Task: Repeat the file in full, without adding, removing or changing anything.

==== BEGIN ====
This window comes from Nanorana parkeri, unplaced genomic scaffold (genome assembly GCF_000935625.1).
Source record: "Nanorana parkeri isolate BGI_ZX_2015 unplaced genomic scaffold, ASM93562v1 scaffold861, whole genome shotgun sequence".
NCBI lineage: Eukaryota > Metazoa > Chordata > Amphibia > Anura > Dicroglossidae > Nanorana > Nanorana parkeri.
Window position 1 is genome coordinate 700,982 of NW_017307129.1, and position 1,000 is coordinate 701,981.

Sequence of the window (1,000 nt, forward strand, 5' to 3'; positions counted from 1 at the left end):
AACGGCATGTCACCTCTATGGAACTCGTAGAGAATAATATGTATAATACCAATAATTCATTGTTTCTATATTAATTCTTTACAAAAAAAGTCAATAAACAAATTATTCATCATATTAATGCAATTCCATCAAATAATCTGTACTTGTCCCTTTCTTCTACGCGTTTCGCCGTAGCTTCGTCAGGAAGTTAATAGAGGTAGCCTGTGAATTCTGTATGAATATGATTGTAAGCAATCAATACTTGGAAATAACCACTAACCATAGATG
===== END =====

This window comes from Nanorana parkeri, unplaced genomic scaffold (genome assembly GCF_000935625.1).
Source record: "Nanorana parkeri isolate BGI_ZX_2015 unplaced genomic scaffold, ASM93562v1 scaffold861, whole genome shotgun sequence".
NCBI lineage: Eukaryota > Metazoa > Chordata > Amphibia > Anura > Dicroglossidae > Nanorana > Nanorana parkeri.
Window position 1 is genome coordinate 700,982 of NW_017307129.1, and position 1,000 is coordinate 701,981.

Sequence of the window (1,000 nt, forward strand, 5' to 3'; positions counted from 1 at the left end):
AACGGCATGTCACCTCTATGGAACTCGTAGAGAATAATATGTATAATACCAATAATTCATTGTTTCTATATTAATTCTTTACAAAAAAAGTCAATAAACAAATTATTCATCATATTAATGCAATTCCATCAAATAATCTGTACTTGTCCCTTTCTTCTACGCGTTTCGCCGTAGCTTCGTCAGGAAGTTAATAGAGGTAGCCTGTGAATTCTGTATGAATATGATTGTAAGCAATCAATACTTGGAAATAACCACTAACCATAGATG